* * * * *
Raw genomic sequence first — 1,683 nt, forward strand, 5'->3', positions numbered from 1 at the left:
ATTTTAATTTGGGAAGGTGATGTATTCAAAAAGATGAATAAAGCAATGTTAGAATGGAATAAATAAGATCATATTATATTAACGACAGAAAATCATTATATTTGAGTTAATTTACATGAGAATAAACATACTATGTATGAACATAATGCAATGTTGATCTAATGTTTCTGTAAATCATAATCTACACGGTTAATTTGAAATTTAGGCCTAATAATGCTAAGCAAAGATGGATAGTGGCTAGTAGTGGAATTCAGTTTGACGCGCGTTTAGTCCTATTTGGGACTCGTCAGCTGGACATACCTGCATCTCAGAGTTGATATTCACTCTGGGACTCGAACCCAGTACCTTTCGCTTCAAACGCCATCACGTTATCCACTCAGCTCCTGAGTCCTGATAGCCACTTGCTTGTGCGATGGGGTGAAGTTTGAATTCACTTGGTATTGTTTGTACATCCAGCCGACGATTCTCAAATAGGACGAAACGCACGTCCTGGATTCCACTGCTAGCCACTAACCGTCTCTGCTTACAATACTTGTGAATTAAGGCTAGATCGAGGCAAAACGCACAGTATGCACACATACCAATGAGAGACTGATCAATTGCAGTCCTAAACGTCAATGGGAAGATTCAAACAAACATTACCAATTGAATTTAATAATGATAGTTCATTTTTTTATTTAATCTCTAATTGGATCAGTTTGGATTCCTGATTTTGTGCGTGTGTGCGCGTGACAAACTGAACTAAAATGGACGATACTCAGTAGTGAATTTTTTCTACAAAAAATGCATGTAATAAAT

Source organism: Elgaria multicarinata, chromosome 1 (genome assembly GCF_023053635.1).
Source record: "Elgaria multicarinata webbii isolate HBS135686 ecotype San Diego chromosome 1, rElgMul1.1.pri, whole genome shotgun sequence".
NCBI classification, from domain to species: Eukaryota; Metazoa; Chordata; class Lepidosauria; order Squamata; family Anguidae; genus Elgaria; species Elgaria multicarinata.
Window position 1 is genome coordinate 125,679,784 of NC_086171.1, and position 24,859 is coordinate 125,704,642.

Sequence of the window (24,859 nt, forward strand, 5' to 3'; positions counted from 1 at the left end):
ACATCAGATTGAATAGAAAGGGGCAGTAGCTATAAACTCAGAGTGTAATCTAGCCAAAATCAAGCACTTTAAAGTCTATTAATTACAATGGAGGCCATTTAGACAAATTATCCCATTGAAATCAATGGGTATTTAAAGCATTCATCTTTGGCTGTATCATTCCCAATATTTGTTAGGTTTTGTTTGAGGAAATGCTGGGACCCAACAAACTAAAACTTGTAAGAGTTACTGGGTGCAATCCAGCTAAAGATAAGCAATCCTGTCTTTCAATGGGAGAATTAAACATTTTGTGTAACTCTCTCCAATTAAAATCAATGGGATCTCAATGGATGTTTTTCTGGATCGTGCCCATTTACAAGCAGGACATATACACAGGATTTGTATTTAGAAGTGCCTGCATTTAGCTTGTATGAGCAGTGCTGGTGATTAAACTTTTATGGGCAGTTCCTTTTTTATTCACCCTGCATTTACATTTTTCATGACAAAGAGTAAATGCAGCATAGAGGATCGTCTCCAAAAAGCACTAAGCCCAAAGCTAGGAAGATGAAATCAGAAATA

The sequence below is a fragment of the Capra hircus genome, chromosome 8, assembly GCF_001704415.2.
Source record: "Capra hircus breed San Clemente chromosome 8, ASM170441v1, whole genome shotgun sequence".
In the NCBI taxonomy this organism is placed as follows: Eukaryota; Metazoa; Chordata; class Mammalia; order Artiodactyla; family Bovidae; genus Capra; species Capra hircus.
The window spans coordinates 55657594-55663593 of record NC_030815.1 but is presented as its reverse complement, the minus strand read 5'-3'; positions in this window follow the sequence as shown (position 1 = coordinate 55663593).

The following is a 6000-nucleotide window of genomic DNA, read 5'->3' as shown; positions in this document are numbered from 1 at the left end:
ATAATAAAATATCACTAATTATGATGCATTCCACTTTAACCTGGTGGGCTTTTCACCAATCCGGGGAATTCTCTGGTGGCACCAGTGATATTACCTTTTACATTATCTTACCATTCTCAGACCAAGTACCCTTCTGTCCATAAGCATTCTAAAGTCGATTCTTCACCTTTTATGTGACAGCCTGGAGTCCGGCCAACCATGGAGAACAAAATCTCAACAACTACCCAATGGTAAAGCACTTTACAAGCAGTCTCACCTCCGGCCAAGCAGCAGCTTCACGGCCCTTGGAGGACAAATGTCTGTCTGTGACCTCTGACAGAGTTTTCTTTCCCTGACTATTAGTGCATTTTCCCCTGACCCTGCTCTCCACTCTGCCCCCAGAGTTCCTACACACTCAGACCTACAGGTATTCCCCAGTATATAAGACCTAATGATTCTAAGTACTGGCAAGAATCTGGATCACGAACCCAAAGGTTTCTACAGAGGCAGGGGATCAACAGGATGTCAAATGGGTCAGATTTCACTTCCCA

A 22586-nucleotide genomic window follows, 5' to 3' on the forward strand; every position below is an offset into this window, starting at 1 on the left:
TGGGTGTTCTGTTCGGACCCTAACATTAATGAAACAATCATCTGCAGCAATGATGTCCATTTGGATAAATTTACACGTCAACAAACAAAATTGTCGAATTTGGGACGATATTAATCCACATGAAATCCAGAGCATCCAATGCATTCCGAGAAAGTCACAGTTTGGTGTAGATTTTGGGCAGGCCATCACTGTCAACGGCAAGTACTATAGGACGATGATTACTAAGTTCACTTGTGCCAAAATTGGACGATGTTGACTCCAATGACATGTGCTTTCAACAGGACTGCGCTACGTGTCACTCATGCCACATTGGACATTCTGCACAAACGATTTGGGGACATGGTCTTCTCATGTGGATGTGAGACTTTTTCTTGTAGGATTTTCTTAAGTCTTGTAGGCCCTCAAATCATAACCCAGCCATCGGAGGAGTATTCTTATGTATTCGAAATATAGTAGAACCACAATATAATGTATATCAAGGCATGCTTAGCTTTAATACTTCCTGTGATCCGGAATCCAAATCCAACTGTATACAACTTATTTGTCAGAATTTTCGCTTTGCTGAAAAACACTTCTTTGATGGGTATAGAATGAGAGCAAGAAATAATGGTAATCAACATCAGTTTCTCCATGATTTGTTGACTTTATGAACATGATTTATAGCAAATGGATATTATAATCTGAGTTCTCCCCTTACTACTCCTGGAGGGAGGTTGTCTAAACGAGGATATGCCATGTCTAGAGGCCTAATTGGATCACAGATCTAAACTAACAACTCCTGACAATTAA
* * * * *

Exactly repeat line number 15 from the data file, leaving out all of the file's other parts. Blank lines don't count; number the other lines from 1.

A 22586-nucleotide genomic window follows, 5' to 3' on the forward strand; every position below is an offset into this window, starting at 1 on the left: